Island and Uyoma. The lake's surface is partially covered by the pest, spreading misery to the fishing community and local homes. Many of them will miss their favourite dish and water for domestic and industrial use. The weed started creeping back to the lake in August. Now transporters, fishermen and domestic water users are alarmed. The lake might live to its infamous reference: the world's largest pool of dead water. Seven years ago, fishing boats were abandoned as local communities’ stared starvation and penury in the face. Some people even contemplated moving out. They thought the area had been hit by a calamity beyond redemption.
The islands, too, were cut off the mainland. http://allafrica.com/stories/200612211005.html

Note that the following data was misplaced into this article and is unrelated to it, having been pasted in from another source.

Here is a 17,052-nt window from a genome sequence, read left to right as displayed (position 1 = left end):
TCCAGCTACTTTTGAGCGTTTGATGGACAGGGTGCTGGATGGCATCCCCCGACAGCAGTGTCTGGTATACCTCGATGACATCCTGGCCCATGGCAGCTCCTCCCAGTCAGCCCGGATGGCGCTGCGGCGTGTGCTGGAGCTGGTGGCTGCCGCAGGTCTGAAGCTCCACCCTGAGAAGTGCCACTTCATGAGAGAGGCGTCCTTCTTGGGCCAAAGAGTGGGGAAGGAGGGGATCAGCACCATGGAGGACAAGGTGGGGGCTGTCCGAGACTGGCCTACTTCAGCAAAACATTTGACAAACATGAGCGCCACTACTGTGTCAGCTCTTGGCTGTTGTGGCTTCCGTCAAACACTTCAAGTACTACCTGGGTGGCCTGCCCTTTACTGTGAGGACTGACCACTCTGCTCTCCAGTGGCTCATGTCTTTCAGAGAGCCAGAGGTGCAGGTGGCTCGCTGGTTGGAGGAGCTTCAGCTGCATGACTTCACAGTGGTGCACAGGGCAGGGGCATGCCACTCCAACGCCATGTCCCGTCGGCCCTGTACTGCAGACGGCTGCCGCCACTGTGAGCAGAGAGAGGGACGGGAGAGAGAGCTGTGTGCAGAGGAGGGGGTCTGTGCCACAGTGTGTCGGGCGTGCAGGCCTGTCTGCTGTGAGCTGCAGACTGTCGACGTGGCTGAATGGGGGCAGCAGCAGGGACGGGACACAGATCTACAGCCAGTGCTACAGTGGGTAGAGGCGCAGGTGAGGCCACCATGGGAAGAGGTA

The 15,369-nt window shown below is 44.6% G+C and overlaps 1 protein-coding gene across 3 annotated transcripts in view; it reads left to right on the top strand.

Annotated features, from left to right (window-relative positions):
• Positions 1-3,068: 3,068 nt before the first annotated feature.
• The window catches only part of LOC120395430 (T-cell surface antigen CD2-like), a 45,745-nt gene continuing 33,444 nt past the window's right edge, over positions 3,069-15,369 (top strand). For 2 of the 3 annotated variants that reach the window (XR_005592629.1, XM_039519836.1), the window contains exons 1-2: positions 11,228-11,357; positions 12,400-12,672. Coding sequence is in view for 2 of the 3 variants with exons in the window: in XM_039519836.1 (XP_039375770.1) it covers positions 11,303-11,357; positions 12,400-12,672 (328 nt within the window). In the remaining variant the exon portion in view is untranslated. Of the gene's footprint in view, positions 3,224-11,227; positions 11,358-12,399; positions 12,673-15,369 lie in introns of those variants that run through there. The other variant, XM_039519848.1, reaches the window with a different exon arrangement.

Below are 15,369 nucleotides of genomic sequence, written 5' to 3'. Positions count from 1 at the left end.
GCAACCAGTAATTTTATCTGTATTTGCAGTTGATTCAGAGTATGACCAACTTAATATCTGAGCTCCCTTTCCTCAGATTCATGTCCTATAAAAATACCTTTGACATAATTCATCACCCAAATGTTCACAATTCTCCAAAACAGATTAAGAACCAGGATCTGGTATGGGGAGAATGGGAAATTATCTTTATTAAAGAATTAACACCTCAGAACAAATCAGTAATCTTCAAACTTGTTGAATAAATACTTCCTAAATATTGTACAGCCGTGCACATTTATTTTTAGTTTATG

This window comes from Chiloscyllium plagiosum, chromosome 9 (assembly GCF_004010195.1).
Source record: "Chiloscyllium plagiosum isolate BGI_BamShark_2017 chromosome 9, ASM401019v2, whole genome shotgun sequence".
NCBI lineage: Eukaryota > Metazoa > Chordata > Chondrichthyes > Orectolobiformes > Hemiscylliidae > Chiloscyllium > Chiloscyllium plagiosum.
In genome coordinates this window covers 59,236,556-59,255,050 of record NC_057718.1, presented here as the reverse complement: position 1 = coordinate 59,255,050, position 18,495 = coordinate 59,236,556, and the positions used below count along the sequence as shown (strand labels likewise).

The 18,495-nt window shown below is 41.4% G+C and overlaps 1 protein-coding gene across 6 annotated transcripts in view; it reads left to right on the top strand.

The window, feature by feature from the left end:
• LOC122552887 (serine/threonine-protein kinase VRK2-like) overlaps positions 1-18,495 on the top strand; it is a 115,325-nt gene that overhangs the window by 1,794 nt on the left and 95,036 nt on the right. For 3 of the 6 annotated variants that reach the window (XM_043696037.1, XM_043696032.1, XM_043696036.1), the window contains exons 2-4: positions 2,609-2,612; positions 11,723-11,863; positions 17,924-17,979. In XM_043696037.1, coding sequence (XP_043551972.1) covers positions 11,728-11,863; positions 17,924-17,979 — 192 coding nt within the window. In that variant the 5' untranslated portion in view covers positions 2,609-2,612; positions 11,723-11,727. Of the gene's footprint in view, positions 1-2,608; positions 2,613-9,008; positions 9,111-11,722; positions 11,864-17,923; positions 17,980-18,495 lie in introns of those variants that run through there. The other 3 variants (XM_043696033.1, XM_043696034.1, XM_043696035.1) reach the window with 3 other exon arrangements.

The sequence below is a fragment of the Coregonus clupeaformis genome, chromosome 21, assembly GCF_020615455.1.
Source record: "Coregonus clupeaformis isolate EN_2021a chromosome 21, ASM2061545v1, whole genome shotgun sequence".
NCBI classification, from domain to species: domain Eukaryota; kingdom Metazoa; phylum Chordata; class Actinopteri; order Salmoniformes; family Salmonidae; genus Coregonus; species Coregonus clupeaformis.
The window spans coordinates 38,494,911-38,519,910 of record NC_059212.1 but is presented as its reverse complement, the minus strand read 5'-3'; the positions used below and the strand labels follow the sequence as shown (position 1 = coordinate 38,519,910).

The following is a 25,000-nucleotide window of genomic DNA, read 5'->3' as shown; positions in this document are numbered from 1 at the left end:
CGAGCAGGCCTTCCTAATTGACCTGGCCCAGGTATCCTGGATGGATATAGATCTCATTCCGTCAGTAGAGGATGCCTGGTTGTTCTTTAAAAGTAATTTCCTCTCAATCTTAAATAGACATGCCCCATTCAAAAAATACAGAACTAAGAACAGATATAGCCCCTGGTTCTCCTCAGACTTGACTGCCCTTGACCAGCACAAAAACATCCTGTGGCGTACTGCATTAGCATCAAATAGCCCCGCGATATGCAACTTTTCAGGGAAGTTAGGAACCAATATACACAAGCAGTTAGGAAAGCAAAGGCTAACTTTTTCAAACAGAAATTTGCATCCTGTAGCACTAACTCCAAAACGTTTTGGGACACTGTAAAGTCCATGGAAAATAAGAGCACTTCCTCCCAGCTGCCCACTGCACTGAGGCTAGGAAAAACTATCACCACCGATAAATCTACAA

Kenya: Nema Orders Five Firms Shut
The Nation Newspaper (Nairobi): A regulator has ordered the closure of five companies over environmental concerns. The National Environment Management Authority (Nema) cited increased pollution through emission of substances as among reasons behind the decision. The companies include Platinum Scraps and Associates, Kabegi Foundkey Works, General Recycle
Enterprises, Mumbai Shopping Complex and Ilsan Enterprises Limited. Owners of Platinum
Scraps and Associates in Nairobi's Industrial Area and Kabegi Foundkey Works in Kariobangi estate were ordered to dismantle their machines and relocate to another site. Gas company BOC
Kenya Limited was given 21 days to improve its operations or face the same fate. The move follows temporary closure of another company, Kikuyu Steel Mills, in Kiambu District last week. The agency's deputy director for compliance and enforcement, Mr. Benjamin Langwen,
said the two industries ordered to relocate deal in used batteries containing lead, a chemical being phased out of products worldwide. Nema further revoked a letter issued to General
Recycle Enterprises allowing it to export used batteries. In a statement, the regulator said